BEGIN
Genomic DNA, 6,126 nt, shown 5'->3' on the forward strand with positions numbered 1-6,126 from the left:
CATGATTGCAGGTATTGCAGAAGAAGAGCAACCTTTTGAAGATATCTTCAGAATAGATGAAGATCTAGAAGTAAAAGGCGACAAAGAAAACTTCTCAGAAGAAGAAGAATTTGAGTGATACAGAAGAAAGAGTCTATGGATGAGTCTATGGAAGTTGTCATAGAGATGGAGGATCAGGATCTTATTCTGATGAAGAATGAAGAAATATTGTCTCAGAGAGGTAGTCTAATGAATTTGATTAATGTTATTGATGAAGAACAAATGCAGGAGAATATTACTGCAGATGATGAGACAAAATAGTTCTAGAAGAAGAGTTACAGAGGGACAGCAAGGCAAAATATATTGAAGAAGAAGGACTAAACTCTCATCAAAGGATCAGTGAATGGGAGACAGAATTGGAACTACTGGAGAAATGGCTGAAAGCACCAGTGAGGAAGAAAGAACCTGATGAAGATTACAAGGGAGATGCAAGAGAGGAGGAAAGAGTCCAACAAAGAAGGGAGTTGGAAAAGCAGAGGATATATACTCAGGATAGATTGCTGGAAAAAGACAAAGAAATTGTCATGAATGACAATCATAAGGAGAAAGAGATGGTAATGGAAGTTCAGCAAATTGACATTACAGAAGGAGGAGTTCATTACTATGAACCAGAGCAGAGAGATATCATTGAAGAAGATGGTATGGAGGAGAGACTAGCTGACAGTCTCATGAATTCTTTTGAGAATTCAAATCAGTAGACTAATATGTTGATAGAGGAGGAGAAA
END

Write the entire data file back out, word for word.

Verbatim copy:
Genomic DNA, 6,126 nt, shown 5'->3' on the forward strand with positions numbered 1-6,126 from the left:
CATGATTGCAGGTATTGCAGAAGAAGAGCAACCTTTTGAAGATATCTTCAGAATAGATGAAGATCTAGAAGTAAAAGGCGACAAAGAAAACTTCTCAGAAGAAGAAGAATTTGAGTGATACAGAAGAAAGAGTCTATGGATGAGTCTATGGAAGTTGTCATAGAGATGGAGGATCAGGATCTTATTCTGATGAAGAATGAAGAAATATTGTCTCAGAGAGGTAGTCTAATGAATTTGATTAATGTTATTGATGAAGAACAAATGCAGGAGAATATTACTGCAGATGATGAGACAAAATAGTTCTAGAAGAAGAGTTACAGAGGGACAGCAAGGCAAAATATATTGAAGAAGAAGGACTAAACTCTCATCAAAGGATCAGTGAATGGGAGACAGAATTGGAACTACTGGAGAAATGGCTGAAAGCACCAGTGAGGAAGAAAGAACCTGATGAAGATTACAAGGGAGATGCAAGAGAGGAGGAAAGAGTCCAACAAAGAAGGGAGTTGGAAAAGCAGAGGATATATACTCAGGATAGATTGCTGGAAAAAGACAAAGAAATTGTCATGAATGACAATCATAAGGAGAAAGAGATGGTAATGGAAGTTCAGCAAATTGACATTACAGAAGGAGGAGTTCATTACTATGAACCAGAGCAGAGAGATATCATTGAAGAAGATGGTATGGAGGAGAGACTAGCTGACAGTCTCATGAATTCTTTTGAGAATTCAAATCAGTAGACTAATATGTTGATAGAGGAGGAGAAA